Finally, will sound deadening my doors make it harder for me to install new speakers?  I'm thinking I'll probably want to put new speakers in my car at some point, but I've been told that sound deadening should be one of the first steps I take to improve my car's sound quality.  I've been looking online at a bunch of instructional videos and articles on how to install deadening material, and all of them look like they would get in the way of taking it and putting in speakers in the future.
it reduces resonance and road noise. Its not gonna block out high frequency sounds like the ones you are talking about. It will just make a flimsy corolla feel more like a BMW at best but its not gonna work miracles. You still have windows and the thin glass will still be your main source where sound goes through. 

Deadening actually helps your insulate your car rejecting heat when its hot and keeping heat in when its cold. especially if you use some kind of heat shield material over your CLD tiles.

Absolutely not. There's nothing that would make it harder if you just make a wooden baffle/spacer for your door speakers and properly gasket it. 

i'd place signal processing + power aka DSP and amps Or head unit swap over sound deadening in terms of actual performance increases in the system because you can do a full proper tune with that which makes the biggest night and day differences. Then sound deadening and acoustical treatments and speaker selection and positioning are both close 2nds.

 

DRBOOM

CarAudio.com Well Known
Nov 21, 2018
249
51
Hey hommie! :fro:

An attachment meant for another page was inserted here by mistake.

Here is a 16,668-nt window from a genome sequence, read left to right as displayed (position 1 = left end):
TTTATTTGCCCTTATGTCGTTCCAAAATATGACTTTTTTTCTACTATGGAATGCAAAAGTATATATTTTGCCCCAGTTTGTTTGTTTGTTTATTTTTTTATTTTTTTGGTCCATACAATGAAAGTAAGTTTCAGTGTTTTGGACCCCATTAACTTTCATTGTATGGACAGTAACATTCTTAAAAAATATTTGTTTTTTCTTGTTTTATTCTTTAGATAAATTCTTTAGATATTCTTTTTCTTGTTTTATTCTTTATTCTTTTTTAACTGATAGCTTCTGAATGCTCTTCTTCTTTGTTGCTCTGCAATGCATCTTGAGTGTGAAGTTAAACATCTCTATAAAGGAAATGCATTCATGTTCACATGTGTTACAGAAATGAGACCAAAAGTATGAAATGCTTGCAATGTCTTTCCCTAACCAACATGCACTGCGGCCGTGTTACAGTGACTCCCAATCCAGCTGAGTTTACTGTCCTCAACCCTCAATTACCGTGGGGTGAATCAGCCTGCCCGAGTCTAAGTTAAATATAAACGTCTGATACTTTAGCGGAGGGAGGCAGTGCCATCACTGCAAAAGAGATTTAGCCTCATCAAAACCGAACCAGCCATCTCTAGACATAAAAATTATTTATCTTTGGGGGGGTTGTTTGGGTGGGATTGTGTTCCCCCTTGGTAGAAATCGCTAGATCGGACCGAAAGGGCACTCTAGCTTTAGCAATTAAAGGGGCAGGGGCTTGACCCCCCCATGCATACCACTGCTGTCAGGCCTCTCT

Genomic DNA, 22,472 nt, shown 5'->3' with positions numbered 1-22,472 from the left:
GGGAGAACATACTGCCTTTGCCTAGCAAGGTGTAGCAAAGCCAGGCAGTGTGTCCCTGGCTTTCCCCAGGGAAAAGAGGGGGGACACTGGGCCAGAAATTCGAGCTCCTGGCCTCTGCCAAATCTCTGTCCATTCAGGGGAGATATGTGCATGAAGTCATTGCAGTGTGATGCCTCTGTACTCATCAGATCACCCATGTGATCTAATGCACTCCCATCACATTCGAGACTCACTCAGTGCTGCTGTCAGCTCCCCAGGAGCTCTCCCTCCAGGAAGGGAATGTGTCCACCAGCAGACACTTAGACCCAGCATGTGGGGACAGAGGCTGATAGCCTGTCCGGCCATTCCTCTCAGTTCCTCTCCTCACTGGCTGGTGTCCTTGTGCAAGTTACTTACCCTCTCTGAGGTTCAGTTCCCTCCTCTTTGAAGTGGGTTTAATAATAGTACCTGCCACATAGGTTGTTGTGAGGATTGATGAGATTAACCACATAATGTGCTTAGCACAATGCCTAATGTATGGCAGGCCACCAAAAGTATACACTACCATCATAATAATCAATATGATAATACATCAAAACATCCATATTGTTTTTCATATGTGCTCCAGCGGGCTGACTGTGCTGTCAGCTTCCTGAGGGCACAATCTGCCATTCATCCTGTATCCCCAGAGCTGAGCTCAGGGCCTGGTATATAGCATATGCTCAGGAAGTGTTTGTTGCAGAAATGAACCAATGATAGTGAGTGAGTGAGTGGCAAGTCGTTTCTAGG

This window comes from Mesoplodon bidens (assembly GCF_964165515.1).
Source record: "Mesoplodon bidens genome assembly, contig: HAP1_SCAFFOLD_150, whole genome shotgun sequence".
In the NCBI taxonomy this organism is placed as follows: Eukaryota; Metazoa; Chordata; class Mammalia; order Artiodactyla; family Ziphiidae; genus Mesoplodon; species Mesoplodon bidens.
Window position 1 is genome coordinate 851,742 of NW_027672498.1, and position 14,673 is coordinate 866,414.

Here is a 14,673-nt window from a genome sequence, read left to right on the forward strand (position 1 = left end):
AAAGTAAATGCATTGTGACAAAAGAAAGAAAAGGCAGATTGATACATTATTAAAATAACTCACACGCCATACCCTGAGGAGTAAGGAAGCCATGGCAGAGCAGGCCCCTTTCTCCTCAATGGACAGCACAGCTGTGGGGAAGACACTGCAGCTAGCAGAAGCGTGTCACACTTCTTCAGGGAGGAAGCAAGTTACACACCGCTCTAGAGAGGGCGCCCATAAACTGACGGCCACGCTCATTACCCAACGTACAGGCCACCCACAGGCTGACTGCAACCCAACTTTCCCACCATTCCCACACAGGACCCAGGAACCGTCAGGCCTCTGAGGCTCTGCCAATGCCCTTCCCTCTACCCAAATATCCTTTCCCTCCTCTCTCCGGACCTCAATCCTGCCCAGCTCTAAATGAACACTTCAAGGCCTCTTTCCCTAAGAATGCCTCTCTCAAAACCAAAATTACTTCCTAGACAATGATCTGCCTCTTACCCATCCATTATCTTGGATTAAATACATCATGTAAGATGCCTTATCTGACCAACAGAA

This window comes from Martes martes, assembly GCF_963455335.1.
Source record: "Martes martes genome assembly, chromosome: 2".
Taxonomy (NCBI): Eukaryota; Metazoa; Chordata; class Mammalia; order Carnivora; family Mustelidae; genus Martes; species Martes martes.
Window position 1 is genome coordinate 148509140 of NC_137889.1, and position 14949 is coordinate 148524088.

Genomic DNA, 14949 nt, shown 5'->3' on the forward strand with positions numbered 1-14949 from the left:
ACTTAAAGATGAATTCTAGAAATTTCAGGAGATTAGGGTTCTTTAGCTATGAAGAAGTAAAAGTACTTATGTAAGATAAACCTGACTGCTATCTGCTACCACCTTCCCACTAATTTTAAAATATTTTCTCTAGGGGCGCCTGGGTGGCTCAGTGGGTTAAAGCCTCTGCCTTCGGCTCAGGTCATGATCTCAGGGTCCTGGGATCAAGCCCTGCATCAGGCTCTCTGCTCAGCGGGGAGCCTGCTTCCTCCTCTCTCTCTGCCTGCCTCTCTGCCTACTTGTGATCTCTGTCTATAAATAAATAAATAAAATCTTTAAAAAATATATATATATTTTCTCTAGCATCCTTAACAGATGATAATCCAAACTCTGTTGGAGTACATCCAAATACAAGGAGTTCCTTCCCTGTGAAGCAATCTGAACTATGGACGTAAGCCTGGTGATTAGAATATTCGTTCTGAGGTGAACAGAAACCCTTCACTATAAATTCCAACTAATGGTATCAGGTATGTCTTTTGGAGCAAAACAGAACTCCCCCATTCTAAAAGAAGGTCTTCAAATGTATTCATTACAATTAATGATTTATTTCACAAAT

Thanks for raising your concern.  As you may be aware, luxury cars have better insulation / padding that gives you that 'ohh, ahh! factor when you close them doors and the thud is solid with no ringing afterwards.

Sound deadening your car not only reduces road noise, it does not provide a total silence like a recording studio, so you will still be able to hear emergency vehicles if one was behind you whilst you are driving so that is reassuring to know. :graduate:

There are also different types of sound deadening,  There's a bitumen based like sticky tar ones like Dynamat then you have a new sticky foam ones you can get as well.   You can used them both, I have used the bitumen one in the inner curved panel of the car door and inside as well to seal the access holes. I then applied the foam one over the bitumen based one sparingly. 

Would be a good idea to keep the stock plastic cover as it protects rain water seeping in.  Also a good idea to re-use the speaker adapters / and rear speaker plastic shielding for water damage.  Also re-use the thin foam surround they have around the stock speakers as they all help in achieving better 'mid-bass' up front.

You don't have to cover the whole door, just use it sparingly but 'knock' on the panel to check no ringing is present.   Hope this helps you out mate!

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DRBOOM

CarAudio.com Well Known
Nov 21, 2018
249
51
Oh, the pics I posted was doing a false floor hence the 4x2 timber that was added with 'liquid nails' and then plywood attached over it.